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FICCI Frames 2006 Day One: The ICE age cometh, says Azim Premji

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FICCI Frames 2006 Day One: The ICE age cometh, says Azim Premji

Stewart Till, Chairman & CEO, United International Pictures and Chairman, UK Film Council, believes in engaging a crowd and he successfully managed to do that before imparting on a few lessons on 'Export and Import' while deliberating on how Indian films can enjoy more success around the world and how Hollywood films can increase their Box Office success in India. For Till, there definitely is a lot of untapped potential on both counts.

Beginning with some statistics, he said, "Indian film revenues have grown by around 31 per cent over the last five years and this is a significant increase. Nonetheless, even as Indian films are being acknowledged globally, there are still ways that Indian filmmakers can explore to increase this further." He began with what he termed as the 'Chinese Model'. "There are examples like 'Crouching Tiger and Hidden Dragon', which have done very well internationally," he cited. Till believed that the Chinese had taken universal themes and executed them well with high standards and this was seen in quite a few titles.

The second model he spoke on was the Korean and Japanese model, in which one certain segment can be mastered. "Dominance of a genre also works like the Japanese have done for horror genre. Not only have the enjoyed the benefits of huge sales from this but also of lucrative resale rights," said Till. Amongst the points he made in this context, another that stood out was that of crossover films. The broad point that Till made was of "creating taste for a wider range" and he believes that this serves a dual purpose.

With Indian filmmakers biting on projects that were different from the ones conventionally seen the Indian audience would subsequently be a more aware audience that would sample and appreciate other kinds of content as well. "And this can help in improving the pathetically low 5 per cent share that Hollywood movies have in the Indian market! After all, India is the fourth largest economy in the world and expected to be the third largest soon," he added.

He further said that given the changes that had come in the infrastructure seen in the increase of multiplexes and malls and the fact that India has a large base of a young population ready to spend more – the performance of Hollywood movies can be improved on the Indian Box Office. "An aware audience will consume more international titles and there are a few steps that Hollywood movie promoters and distributors can also take," Till said.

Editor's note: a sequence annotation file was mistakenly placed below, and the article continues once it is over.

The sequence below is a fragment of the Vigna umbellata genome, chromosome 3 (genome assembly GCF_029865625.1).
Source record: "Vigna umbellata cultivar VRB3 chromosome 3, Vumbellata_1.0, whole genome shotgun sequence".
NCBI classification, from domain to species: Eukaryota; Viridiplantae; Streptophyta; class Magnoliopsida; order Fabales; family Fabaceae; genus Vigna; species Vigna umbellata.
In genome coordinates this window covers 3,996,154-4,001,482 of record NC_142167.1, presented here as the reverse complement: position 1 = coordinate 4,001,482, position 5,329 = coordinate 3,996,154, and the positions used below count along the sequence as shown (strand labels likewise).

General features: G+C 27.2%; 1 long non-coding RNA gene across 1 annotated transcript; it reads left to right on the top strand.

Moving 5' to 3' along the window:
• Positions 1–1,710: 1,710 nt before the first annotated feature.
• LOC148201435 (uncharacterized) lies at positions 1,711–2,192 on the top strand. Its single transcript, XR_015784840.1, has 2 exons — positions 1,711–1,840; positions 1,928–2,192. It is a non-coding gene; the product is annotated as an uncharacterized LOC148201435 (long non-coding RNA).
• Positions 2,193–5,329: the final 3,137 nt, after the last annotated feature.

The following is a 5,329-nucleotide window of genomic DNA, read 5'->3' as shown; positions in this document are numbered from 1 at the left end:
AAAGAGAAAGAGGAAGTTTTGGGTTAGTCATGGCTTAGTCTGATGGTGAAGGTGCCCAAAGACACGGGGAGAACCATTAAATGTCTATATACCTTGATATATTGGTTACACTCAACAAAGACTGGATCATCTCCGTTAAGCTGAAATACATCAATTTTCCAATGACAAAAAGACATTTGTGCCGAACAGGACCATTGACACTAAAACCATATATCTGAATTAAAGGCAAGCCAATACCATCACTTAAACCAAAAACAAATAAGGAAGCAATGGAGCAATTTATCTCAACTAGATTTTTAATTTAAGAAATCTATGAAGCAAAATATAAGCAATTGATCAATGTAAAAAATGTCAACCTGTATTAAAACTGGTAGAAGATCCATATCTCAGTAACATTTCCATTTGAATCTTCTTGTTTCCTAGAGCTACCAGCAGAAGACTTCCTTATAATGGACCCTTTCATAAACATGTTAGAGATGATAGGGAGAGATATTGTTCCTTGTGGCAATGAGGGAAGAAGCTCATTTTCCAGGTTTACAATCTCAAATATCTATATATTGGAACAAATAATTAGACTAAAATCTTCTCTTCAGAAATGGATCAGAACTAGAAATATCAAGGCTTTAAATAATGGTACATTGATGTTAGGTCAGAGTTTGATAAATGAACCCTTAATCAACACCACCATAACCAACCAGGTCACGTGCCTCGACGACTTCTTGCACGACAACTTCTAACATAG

Given Indians' inclination towards high-voltage, high-action films, bringing such movies to the market here made sense he said. "English movies also need to be more aggressive in their marketing in India. We can look at the option of dubbing more films. English films should explore promotions and tie-ups around new releases," he suggested. On a more generic note, he added that English movies should take advantage of the increase in multiplexes and that more monies had to be invested in anti-piracy funding.

Till was gung-ho about the road ahead in India, and Azim Premji, Chairman and Managing Director, Wipro, mirrored the sentiment. "There was a time when India was competitive in a few industries, but now it is difficult to find an industry where we are not globally competitive, and this is a significant fundamental shift," said Premji. Another fundamental he drew attention to was that India was increasingly finding its space in global reckoning and that in the international space, the talk wasn't of India versus China, but India and China." With these remarks, Premji spoke on ICE – IT, Communication and Entertainment, and said, "Essentially, this points at convergence. Even as I have seen much more of IT than Communication and even lesser of Entertainment, I definitely see a link between the three."

Premji cited everyday examples like digital camera replacing box cameras and how technology leading to change in usage of a medium, subsequently lead to convergence of digital information. He asserted that the change had come in everyone's life knowingly or unknowingly. He said, "The coming of ICE is good news for any economy as this is a powerful growth driver. Many people no longer post letters, tickets can be delivered at home and web searches have changed almost every aspect of working life. This is reflected in the growth of IT and IT related jobs."

"IT and Entertainment have much to compliment each other. The foundation of entertainment is story telling and that will never change. But with the digitisation, the quality in which the story is told and to a large extent even the manner in which it is told can be changed," explained Premji.

Taking one medium after another, he spoke on broadcasting changing news dissemination, DVD players and even multiplexes changing movie viewing establishing the entertainment – technology interplay. "The iPod is perhaps one of the biggest examples where Apple made an impact on music. Similarly, viewing television will be changed by broadband," asserted Premji.

Technology will not only impact the face of a medium but also change the relation between the people involved – recipient and supplier. As these relations mature, the road ahead will hold new challenges – from other sectors and other markets and the likes of Azim Premji believe that India will be geared for that as well.


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